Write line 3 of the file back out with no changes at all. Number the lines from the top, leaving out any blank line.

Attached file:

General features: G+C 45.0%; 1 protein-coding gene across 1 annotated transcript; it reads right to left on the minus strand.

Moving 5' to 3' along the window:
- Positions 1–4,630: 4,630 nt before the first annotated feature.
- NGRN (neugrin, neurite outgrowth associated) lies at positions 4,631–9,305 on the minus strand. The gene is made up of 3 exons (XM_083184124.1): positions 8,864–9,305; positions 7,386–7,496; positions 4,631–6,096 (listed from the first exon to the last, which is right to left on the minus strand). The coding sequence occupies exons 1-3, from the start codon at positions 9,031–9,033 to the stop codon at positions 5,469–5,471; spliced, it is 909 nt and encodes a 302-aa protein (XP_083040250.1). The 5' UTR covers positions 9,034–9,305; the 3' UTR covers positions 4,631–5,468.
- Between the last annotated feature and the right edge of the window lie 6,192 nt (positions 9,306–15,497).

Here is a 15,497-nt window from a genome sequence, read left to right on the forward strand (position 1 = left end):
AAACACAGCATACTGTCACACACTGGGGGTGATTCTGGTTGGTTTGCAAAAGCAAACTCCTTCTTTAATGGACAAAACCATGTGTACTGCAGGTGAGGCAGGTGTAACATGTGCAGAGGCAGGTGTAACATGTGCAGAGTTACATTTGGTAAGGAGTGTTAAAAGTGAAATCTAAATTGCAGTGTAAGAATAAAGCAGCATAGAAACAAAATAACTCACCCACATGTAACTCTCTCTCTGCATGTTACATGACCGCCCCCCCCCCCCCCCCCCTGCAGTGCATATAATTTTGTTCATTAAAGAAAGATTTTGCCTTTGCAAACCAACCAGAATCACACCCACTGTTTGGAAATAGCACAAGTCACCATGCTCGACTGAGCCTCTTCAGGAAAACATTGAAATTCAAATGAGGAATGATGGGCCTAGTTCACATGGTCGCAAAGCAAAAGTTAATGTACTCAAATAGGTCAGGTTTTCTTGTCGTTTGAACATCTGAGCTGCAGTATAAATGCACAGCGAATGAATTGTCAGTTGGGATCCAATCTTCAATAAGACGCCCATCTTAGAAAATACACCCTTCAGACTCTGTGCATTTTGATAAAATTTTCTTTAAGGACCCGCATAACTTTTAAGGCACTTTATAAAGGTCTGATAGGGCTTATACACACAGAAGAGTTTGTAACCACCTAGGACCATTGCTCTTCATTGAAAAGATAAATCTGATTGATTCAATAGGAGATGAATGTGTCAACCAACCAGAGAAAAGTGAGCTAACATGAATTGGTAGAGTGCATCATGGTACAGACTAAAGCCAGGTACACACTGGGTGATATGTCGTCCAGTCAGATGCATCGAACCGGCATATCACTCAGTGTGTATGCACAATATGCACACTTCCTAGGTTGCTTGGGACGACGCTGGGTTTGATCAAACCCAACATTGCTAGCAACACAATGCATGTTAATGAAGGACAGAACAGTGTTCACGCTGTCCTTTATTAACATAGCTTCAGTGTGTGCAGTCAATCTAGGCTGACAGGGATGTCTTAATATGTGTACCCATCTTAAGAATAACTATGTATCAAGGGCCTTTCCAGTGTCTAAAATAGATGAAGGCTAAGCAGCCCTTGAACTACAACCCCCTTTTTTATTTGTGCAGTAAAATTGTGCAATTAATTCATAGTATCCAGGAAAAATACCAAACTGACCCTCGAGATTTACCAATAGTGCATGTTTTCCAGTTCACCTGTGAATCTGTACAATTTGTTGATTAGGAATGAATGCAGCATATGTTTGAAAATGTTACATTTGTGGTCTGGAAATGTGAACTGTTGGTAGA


- Positions 1–4,630: 4,630 nt before the first annotated feature.